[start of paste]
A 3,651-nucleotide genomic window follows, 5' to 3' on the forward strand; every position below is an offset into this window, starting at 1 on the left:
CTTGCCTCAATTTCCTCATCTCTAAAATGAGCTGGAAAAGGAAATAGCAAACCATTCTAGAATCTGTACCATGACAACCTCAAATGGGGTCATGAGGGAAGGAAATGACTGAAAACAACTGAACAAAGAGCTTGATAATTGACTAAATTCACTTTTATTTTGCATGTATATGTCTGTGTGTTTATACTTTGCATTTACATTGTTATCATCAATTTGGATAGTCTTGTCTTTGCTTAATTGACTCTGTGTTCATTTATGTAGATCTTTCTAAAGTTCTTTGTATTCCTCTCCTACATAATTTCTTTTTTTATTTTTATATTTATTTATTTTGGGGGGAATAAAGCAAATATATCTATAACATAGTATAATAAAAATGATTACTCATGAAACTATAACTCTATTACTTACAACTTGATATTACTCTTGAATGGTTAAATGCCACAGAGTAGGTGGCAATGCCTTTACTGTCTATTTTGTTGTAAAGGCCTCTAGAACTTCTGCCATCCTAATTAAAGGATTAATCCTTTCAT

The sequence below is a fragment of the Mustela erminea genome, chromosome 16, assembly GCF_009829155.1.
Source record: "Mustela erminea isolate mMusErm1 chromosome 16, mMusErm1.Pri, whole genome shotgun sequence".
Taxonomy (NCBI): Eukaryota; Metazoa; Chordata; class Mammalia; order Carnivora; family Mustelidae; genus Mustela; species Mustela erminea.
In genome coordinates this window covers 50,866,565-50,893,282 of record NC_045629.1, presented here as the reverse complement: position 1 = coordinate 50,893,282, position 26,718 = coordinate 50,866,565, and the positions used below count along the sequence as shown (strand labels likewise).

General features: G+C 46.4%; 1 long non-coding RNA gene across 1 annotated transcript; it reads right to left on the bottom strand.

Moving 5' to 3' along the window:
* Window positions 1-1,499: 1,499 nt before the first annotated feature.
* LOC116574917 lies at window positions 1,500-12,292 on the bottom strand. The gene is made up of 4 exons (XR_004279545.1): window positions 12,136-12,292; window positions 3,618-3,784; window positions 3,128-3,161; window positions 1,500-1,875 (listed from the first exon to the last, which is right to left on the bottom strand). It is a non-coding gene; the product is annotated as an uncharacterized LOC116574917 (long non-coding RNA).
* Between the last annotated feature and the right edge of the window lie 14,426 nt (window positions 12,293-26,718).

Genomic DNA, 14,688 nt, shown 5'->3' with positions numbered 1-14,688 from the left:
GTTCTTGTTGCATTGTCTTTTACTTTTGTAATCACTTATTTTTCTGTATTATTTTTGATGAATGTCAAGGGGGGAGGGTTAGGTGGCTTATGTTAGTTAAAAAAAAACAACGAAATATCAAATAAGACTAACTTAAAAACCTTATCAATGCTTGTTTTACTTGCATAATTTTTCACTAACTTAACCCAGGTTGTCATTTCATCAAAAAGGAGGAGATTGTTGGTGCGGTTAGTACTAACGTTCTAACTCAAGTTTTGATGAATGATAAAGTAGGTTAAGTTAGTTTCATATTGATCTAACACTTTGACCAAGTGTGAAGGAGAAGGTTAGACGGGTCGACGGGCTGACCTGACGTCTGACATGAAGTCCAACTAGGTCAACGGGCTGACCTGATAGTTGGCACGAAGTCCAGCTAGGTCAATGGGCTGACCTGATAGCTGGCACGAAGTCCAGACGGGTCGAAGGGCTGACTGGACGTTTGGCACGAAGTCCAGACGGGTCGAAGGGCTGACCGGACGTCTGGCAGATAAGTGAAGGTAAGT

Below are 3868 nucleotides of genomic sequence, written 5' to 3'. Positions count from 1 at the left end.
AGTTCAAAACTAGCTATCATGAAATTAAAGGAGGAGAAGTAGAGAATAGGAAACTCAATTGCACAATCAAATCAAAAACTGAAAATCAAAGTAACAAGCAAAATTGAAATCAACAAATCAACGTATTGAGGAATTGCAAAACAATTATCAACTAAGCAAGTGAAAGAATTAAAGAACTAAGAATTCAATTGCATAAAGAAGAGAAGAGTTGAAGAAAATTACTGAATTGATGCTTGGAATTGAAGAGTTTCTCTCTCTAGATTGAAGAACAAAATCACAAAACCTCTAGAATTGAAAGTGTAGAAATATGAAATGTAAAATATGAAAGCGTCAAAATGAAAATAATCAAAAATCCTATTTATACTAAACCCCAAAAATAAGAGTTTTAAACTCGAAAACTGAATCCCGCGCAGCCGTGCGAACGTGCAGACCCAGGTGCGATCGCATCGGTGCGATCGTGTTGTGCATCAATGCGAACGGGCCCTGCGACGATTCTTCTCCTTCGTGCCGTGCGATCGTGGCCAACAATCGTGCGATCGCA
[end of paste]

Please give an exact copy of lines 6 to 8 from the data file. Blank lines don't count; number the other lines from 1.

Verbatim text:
In genome coordinates this window covers 50,866,565-50,893,282 of record NC_045629.1, presented here as the reverse complement: position 1 = coordinate 50,893,282, position 26,718 = coordinate 50,866,565, and the positions used below count along the sequence as shown (strand labels likewise).

General features: G+C 46.4%; 1 long non-coding RNA gene across 1 annotated transcript; it reads right to left on the bottom strand.

Moving 5' to 3' along the window: